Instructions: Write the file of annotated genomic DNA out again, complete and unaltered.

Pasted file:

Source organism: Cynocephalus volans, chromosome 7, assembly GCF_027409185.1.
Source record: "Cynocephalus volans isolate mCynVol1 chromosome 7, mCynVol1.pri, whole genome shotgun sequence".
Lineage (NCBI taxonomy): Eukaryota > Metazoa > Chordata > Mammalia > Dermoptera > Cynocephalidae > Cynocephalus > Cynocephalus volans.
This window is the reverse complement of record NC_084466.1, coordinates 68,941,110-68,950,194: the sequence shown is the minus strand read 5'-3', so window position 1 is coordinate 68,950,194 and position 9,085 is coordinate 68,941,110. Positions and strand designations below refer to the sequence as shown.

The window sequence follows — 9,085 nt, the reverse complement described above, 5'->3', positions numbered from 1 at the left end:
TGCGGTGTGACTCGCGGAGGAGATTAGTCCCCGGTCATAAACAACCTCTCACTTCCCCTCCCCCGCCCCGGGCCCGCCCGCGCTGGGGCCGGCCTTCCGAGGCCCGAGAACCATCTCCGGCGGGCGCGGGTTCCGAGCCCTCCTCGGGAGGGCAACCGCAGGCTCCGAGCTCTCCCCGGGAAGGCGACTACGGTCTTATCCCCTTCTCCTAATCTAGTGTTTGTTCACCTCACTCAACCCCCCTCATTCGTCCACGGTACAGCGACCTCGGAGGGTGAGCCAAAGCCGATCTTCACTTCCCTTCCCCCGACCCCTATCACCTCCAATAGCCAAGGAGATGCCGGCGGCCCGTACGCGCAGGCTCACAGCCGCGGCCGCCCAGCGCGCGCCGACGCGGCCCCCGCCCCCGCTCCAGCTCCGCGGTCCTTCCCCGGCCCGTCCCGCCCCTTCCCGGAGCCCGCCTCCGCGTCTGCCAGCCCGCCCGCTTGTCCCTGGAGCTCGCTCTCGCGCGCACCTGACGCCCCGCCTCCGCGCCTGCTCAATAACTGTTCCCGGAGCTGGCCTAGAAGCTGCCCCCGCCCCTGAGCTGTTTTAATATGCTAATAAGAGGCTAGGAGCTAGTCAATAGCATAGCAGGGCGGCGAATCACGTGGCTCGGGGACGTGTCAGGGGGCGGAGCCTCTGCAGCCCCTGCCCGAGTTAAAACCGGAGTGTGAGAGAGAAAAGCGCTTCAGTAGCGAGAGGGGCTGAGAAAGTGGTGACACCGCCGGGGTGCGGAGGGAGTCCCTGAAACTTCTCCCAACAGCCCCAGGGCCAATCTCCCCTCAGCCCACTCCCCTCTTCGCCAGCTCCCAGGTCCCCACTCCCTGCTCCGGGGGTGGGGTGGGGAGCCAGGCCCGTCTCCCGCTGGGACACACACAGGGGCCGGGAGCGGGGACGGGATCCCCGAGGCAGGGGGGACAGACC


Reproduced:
Source organism: Cynocephalus volans, chromosome 7, assembly GCF_027409185.1.
Source record: "Cynocephalus volans isolate mCynVol1 chromosome 7, mCynVol1.pri, whole genome shotgun sequence".
Lineage (NCBI taxonomy): Eukaryota > Metazoa > Chordata > Mammalia > Dermoptera > Cynocephalidae > Cynocephalus > Cynocephalus volans.
This window is the reverse complement of record NC_084466.1, coordinates 68,941,110-68,950,194: the sequence shown is the minus strand read 5'-3', so window position 1 is coordinate 68,950,194 and position 9,085 is coordinate 68,941,110. Positions and strand designations below refer to the sequence as shown.

The window sequence follows — 9,085 nt, the reverse complement described above, 5'->3', positions numbered from 1 at the left end:
TGCGGTGTGACTCGCGGAGGAGATTAGTCCCCGGTCATAAACAACCTCTCACTTCCCCTCCCCCGCCCCGGGCCCGCCCGCGCTGGGGCCGGCCTTCCGAGGCCCGAGAACCATCTCCGGCGGGCGCGGGTTCCGAGCCCTCCTCGGGAGGGCAACCGCAGGCTCCGAGCTCTCCCCGGGAAGGCGACTACGGTCTTATCCCCTTCTCCTAATCTAGTGTTTGTTCACCTCACTCAACCCCCCTCATTCGTCCACGGTACAGCGACCTCGGAGGGTGAGCCAAAGCCGATCTTCACTTCCCTTCCCCCGACCCCTATCACCTCCAATAGCCAAGGAGATGCCGGCGGCCCGTACGCGCAGGCTCACAGCCGCGGCCGCCCAGCGCGCGCCGACGCGGCCCCCGCCCCCGCTCCAGCTCCGCGGTCCTTCCCCGGCCCGTCCCGCCCCTTCCCGGAGCCCGCCTCCGCGTCTGCCAGCCCGCCCGCTTGTCCCTGGAGCTCGCTCTCGCGCGCACCTGACGCCCCGCCTCCGCGCCTGCTCAATAACTGTTCCCGGAGCTGGCCTAGAAGCTGCCCCCGCCCCTGAGCTGTTTTAATATGCTAATAAGAGGCTAGGAGCTAGTCAATAGCATAGCAGGGCGGCGAATCACGTGGCTCGGGGACGTGTCAGGGGGCGGAGCCTCTGCAGCCCCTGCCCGAGTTAAAACCGGAGTGTGAGAGAGAAAAGCGCTTCAGTAGCGAGAGGGGCTGAGAAAGTGGTGACACCGCCGGGGTGCGGAGGGAGTCCCTGAAACTTCTCCCAACAGCCCCAGGGCCAATCTCCCCTCAGCCCACTCCCCTCTTCGCCAGCTCCCAGGTCCCCACTCCCTGCTCCGGGGGTGGGGTGGGGAGCCAGGCCCGTCTCCCGCTGGGACACACACAGGGGCCGGGAGCGGGGACGGGATCCCCGAGGCAGGGGGGACAGACC